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When Johnny Cash's rumbling version of the Neil Diamond classic "Solitary Man" won this year's Grammy award for Best Male Country Vocal Performance, the Man in Black was not on hand.
That night, Johnny had other things on his mind - he had just been released from Nashville's Baptist Hospital hours earlier. He had spent more than a week there, suffering from pneumonia. It was his fourth bout in three years. He nearly died of pneumonia after falling into a coma for 12 days in the fall of 1998, then was hospitalized again the following year.
The 69-year-old singer is susceptible to the disease because of autonomic neuropathy, a condition misdiagnosed as Shy-Drager syndrome a few years earlier. "It's kind of a disorder of the nervous system," Johnny explains. "But I'm not nervous. I don't feel that I have any disease."
Undoubtedly, though, his battles with pneumonia slowed his recording schedule - the constant coughing makes him hoarse and tightens his voice box. "It just really took a toll on me," he says.
To cope with his illness, Johnny has made changes in his lifestyle. He spends more time relaxing at home - he has one outside Nashville and another in Jamaica - and recording music at his own pace. But performing live, unfortunately, has become a thing of the past.
"I haven't taken any offers for television, live performances, commercials or any such thing for years," Cash says. "So long as we can keep the business going without all that, I'm very happy. I've had my 40-plus years on the stage."
Nonetheless, he won't rule out onscreen appearances. "I won't say I will not do any more television," he says. "Depends. A part in a movie? Depends. It has to be exactly right in my mind before I'll do it."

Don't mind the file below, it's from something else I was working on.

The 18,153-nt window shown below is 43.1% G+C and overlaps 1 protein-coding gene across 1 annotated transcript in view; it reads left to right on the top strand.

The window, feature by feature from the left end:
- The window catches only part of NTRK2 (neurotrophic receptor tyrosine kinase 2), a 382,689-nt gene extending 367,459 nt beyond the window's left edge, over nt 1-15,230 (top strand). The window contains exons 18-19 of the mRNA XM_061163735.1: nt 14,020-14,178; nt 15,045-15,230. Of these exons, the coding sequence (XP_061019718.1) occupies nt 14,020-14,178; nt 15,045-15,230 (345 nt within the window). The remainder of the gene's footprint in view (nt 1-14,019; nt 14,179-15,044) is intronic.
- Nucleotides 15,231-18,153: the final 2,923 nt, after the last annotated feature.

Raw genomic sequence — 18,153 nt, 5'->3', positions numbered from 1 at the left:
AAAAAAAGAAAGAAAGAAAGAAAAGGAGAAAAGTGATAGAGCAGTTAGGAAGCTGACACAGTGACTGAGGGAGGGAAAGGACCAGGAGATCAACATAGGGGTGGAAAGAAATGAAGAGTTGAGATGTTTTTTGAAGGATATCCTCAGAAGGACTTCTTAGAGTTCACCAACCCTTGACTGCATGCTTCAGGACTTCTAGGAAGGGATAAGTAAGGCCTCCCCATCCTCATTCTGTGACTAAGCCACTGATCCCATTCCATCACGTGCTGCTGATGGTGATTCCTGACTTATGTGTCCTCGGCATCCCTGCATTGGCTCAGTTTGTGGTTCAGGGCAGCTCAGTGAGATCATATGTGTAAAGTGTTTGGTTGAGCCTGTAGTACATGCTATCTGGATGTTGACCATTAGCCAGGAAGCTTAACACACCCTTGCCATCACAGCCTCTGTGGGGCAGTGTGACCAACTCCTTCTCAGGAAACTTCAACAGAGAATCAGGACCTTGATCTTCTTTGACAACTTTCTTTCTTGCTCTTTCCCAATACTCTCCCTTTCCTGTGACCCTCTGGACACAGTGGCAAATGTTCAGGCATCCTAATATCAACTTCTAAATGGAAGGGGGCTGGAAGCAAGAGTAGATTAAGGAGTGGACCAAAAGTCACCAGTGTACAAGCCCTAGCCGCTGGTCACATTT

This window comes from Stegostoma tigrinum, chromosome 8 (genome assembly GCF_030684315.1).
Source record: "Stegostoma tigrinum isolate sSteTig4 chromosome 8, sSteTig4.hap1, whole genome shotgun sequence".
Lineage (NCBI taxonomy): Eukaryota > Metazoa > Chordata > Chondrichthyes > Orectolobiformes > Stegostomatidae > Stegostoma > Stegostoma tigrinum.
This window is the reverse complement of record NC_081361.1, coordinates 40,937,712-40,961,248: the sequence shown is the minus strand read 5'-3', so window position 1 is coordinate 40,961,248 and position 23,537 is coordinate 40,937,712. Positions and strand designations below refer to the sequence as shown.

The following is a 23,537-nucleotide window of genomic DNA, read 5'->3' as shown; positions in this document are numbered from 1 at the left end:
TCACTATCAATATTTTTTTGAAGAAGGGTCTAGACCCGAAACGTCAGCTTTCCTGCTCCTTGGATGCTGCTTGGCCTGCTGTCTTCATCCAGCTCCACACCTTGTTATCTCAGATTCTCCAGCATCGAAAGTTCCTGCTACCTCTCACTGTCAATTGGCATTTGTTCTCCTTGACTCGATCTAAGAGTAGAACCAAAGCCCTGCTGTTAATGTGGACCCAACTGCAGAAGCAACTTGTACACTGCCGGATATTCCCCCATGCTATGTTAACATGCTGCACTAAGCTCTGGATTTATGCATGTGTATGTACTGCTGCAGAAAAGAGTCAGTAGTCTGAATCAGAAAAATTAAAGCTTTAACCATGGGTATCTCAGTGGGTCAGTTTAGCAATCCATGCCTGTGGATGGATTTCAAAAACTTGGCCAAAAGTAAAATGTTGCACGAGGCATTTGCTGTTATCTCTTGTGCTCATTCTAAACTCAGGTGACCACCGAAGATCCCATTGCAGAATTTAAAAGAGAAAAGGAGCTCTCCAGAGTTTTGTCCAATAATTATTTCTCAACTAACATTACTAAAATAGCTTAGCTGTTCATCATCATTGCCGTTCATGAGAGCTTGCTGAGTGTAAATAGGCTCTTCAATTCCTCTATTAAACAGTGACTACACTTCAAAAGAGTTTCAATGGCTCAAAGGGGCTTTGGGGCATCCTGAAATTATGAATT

No matter what, music will always be his first priority. Johnny's most recent album, American III: Solitary Man, was met with great commercial and critical success and was recently nominated for the Academy of Country Music's Best Album honor.
"I guess that except for George Jones, I'm the oldest country artist on the charts," says Johnny. "That does make me feel very good."
Solitary Man finds Johnny touching on some subjects dear to him, including the death penalty on the song "Mercy Seat." The track was recorded as Johnny's home state of Tennessee staged its first execution in 40 years.
"The song does no more than call attention to the issue of the death penalty," he says. "And I won't make a stand either way on it. I just wanted to call attention to some of the heartfelt gut emotions that come along with it."
Johnny says he hopes "Mercy Seat" simply provokes listeners to think about the issue and come to their own conclusions. "I wouldn't be so presumptuous to say that my music can change the country," he says. "Not at all. It's about touching emotions and reaching people's hearts and guts."
While Johnny has been supportive of liberal causes in the past and has recorded politically charged songs such as "Man In Black," he refuses to explicitly support political candidates or parties.
"I did that once a few years ago, but I won't do it anymore," he says. "I've been around almost 50 years, and most of these politicians are there for four. So I don't feel like it's for me to say who I think the people should vote for."
Instead, Johnny wants to focus his energy on his music. His record label for the last eight years, American Recordings, remains very enthusiastic about his music. "I have a standing order for one album after another, unending," he says. "Until I'm not able to record anymore."
The singer becomes animated when talking about his next album, which he promises will be musically heavier than his sparse recent albums.
"I really don't care to be known as a folk singer," he notes. "I might use more instruments. There might be one or two with just my guitar, but there are some things we're finding that call for a little bigger sound."